Photo tip: Always be sure to turn your filter “off “!

The subject is set, the lighting not half bad, and the elements necessary for the image in your head is coming together before the lens. Whether you are a pro or not is irrelevant in this situation as it affects anyone with a camera. From family reunion group shots to professional family portraits, there is one important factor a photographer has to consider when looking through that lens. And, unfortunately, if you are not aware of it, that factor will not present its handy work until it is much too late!

That factor is: The human brain.

Whether you like it or not, the brain has a way of filtering out undesirable background noise from sound and sight. The closest official term I can find to match what I am talking about is “Sensory Gating”. Which means the brain filters out redundant or unnecessary information in relation to the senses. It’s the reason you can focus on one conversation in a large crowd or ignore that persistent, buzzing florescent light at work. Quite a bit more information on how the brain works in this capacity can be found here.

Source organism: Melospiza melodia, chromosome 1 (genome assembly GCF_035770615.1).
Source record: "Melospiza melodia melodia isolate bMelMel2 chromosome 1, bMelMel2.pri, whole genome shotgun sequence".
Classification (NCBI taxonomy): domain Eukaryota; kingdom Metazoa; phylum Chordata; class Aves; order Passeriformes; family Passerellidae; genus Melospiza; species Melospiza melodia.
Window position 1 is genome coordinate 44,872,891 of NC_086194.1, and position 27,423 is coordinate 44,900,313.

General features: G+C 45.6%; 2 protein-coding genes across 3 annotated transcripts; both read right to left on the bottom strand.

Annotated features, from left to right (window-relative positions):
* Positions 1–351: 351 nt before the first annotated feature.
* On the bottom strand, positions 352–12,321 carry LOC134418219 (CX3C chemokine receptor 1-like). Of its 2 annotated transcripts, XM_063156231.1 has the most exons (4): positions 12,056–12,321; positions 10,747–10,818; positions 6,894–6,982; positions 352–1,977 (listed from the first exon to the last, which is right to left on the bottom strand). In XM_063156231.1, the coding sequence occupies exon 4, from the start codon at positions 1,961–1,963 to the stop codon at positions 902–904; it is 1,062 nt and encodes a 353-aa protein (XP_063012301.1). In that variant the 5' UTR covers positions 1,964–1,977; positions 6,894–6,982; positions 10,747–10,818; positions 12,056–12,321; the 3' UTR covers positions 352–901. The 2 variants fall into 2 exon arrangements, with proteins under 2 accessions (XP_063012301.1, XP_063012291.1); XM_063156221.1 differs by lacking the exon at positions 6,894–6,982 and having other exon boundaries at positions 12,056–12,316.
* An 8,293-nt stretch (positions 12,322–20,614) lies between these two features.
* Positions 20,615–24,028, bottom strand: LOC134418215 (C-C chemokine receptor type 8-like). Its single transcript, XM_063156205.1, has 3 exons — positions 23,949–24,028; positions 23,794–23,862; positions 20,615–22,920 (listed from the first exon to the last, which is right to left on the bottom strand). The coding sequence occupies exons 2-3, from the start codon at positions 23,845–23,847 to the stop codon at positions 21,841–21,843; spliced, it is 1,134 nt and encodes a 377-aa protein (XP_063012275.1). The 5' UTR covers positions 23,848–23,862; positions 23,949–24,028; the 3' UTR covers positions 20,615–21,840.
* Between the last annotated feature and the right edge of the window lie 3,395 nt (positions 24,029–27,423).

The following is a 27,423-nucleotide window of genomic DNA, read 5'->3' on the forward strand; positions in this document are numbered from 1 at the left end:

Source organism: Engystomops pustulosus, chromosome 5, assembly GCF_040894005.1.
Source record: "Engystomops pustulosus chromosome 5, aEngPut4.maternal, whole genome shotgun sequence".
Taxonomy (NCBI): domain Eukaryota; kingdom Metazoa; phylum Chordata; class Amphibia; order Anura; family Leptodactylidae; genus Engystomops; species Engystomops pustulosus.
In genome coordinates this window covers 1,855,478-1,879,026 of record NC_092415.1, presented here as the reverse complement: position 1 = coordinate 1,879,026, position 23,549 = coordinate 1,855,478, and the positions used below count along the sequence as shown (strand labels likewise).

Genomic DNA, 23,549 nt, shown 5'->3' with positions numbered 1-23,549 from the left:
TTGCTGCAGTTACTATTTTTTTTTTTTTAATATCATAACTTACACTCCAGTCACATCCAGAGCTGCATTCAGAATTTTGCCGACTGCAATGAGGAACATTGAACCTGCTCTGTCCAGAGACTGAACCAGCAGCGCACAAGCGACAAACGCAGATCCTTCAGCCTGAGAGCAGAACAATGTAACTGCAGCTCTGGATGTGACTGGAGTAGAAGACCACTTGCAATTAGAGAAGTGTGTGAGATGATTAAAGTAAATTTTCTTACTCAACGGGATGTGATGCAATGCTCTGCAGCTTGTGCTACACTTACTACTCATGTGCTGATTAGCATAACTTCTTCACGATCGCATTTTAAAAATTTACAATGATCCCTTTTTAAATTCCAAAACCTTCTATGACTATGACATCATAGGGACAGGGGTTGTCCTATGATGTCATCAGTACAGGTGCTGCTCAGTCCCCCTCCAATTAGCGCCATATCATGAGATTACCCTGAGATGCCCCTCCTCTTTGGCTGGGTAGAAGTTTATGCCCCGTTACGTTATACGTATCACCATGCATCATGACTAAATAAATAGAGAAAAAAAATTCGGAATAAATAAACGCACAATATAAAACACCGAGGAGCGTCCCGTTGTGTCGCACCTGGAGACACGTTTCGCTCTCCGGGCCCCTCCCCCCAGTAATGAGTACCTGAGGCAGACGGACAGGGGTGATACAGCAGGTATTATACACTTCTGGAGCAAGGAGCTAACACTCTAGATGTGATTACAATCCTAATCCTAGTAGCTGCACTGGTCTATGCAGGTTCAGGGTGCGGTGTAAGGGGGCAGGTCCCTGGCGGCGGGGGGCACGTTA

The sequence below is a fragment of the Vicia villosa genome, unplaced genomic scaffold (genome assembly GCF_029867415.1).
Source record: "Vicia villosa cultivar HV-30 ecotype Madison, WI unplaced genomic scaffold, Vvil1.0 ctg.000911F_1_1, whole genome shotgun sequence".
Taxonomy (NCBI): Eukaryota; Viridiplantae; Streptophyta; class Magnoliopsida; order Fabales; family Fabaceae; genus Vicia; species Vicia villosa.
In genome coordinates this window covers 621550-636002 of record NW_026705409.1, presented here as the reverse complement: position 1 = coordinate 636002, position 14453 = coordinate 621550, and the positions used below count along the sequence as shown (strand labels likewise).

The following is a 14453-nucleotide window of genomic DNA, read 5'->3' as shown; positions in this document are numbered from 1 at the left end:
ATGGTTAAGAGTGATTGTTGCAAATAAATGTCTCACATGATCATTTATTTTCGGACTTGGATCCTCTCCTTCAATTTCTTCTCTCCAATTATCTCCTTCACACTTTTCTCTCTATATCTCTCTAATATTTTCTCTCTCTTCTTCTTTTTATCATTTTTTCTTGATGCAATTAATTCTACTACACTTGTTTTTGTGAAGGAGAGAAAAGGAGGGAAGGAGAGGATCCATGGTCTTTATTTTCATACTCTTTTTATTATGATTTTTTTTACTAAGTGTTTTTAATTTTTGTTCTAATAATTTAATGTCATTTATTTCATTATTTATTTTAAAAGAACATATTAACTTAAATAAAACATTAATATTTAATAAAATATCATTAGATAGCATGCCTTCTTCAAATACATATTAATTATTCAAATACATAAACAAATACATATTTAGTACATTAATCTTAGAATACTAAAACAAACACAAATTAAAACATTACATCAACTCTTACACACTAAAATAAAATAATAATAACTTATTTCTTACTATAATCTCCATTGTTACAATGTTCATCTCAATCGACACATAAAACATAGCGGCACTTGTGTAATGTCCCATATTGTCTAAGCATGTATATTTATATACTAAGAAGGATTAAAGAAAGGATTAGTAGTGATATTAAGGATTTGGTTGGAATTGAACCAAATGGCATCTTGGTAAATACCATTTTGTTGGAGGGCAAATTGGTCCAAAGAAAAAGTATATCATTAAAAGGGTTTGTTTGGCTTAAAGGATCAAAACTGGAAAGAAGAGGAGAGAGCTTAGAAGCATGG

The problem is: While this feature of the mind keeps us from being overwhelmed by the world around us, it can also create a stage for disaster for photographers. It is a lesson I learned in college, a lesson I remember every time the camera is in my hand, and it is a lesson I plan to pass to you in this blog!

Photo by Jon Smith: www.wideeyedilluminations.com

The other day I came across a photo which inspired me to write this blog. In this shot (displayed at the right), two light bulbs have been filled with patriotic glitter and are blown apart before a highspeed camera. It is a wonderful shot and it is just one of many great shots by artist Jon Smith (check his page here) (check his Flickr page direct here).

I say this photo reminded me of a lesson I learned in college because of Smith’s use of a relatively simple setup using two glass vessels. Here’s why: